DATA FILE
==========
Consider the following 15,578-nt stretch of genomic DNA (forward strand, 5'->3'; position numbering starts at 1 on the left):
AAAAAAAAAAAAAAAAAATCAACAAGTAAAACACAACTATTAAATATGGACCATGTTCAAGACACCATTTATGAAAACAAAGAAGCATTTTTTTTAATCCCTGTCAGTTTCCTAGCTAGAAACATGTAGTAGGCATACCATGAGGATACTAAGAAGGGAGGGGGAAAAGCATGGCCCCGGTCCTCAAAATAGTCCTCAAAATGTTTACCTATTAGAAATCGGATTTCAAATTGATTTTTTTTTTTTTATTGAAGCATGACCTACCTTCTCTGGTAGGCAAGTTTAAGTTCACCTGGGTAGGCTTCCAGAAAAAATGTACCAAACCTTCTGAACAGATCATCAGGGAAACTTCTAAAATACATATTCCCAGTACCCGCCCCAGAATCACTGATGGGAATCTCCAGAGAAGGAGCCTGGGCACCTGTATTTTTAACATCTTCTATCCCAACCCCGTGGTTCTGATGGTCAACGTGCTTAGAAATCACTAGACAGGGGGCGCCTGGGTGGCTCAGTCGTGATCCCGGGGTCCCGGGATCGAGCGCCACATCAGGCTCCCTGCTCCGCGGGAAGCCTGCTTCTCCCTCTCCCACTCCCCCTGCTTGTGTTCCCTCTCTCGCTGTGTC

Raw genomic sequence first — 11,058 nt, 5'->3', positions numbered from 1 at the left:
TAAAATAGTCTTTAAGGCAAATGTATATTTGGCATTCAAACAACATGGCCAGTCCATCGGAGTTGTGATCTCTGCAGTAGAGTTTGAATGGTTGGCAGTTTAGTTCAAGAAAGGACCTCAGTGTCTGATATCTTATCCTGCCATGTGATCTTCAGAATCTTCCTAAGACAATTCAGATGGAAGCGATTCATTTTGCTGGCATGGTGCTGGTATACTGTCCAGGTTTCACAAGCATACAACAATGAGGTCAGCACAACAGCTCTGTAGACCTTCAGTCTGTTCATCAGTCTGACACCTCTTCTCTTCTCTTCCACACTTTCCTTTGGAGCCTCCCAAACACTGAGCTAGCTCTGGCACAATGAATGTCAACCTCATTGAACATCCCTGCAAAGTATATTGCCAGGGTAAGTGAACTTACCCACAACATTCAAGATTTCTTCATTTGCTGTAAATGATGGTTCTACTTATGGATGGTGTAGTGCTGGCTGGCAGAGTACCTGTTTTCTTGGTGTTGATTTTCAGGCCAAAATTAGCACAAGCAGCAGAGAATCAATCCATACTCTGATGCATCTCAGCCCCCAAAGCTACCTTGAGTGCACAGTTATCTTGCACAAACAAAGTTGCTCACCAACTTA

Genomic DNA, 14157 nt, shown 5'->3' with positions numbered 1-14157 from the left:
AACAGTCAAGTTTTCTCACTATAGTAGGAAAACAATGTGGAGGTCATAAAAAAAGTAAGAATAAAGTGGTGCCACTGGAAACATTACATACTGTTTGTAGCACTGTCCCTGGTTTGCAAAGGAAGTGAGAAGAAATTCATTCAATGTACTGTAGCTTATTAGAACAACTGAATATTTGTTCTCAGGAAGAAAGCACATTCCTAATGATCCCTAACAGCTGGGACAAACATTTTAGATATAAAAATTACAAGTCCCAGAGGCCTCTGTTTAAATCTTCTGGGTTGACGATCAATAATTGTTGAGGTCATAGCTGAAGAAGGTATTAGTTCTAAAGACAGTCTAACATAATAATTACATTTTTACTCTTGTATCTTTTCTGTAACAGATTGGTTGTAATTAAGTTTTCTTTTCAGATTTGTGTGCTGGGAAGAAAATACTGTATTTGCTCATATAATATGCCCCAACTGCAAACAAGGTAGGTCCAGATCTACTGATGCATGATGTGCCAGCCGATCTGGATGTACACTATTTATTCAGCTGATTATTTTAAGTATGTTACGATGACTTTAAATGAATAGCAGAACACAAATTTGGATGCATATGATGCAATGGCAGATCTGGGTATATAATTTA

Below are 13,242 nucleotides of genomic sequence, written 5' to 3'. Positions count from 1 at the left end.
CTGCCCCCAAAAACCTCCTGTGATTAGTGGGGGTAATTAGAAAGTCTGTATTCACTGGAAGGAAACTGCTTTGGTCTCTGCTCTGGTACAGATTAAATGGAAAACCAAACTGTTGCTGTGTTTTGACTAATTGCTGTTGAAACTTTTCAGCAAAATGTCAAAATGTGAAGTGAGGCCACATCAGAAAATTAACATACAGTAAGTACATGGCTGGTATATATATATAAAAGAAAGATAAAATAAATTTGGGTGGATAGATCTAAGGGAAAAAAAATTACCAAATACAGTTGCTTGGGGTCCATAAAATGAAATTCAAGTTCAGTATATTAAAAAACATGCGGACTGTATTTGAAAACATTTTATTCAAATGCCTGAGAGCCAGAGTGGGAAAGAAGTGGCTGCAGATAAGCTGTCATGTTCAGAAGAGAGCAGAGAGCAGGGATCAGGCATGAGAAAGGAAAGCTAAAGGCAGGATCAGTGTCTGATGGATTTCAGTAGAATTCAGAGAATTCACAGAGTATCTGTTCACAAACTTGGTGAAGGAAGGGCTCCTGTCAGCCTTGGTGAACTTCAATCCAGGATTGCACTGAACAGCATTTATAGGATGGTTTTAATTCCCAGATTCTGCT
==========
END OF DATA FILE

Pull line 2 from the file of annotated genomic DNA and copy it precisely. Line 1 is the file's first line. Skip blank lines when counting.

AAAAAAAAAAAAAAAAAATCAACAAGTAAAACACAACTATTAAATATGGACCATGTTCAAGACACCATTTATGAAAACAAAGAAGCATTTTTTTTAATCCCTGTCAGTTTCCTAGCTAGAAACATGTAGTAGGCATACCATGAGGATACTAAGAAGGGAGGGGGAAAAGCATGGCCCCGGTCCTCAAAATAGTCCTCAAAATGTTTACCTATTAGAAATCGGATTTCAAATTGATTTTTTTTTTTTTATTGAAGCATGACCTACCTTCTCTGGTAGGCAAGTTTAAGTTCACCTGGGTAGGCTTCCAGAAAAAATGTACCAAACCTTCTGAACAGATCATCAGGGAAACTTCTAAAATACATATTCCCAGTACCCGCCCCAGAATCACTGATGGGAATCTCCAGAGAAGGAGCCTGGGCACCTGTATTTTTAACATCTTCTATCCCAACCCCGTGGTTCTGATGGTCAACGTGCTTAGAAATCACTAGACAGGGGGCGCCTGGGTGGCTCAGTCGTGATCCCGGGGTCCCGGGATCGAGCGCCACATCAGGCTCCCTGCTCCGCGGGAAGCCTGCTTCTCCCTCTCCCACTCCCCCTGCTTGTGTTCCCTCTCTCGCTGTGTC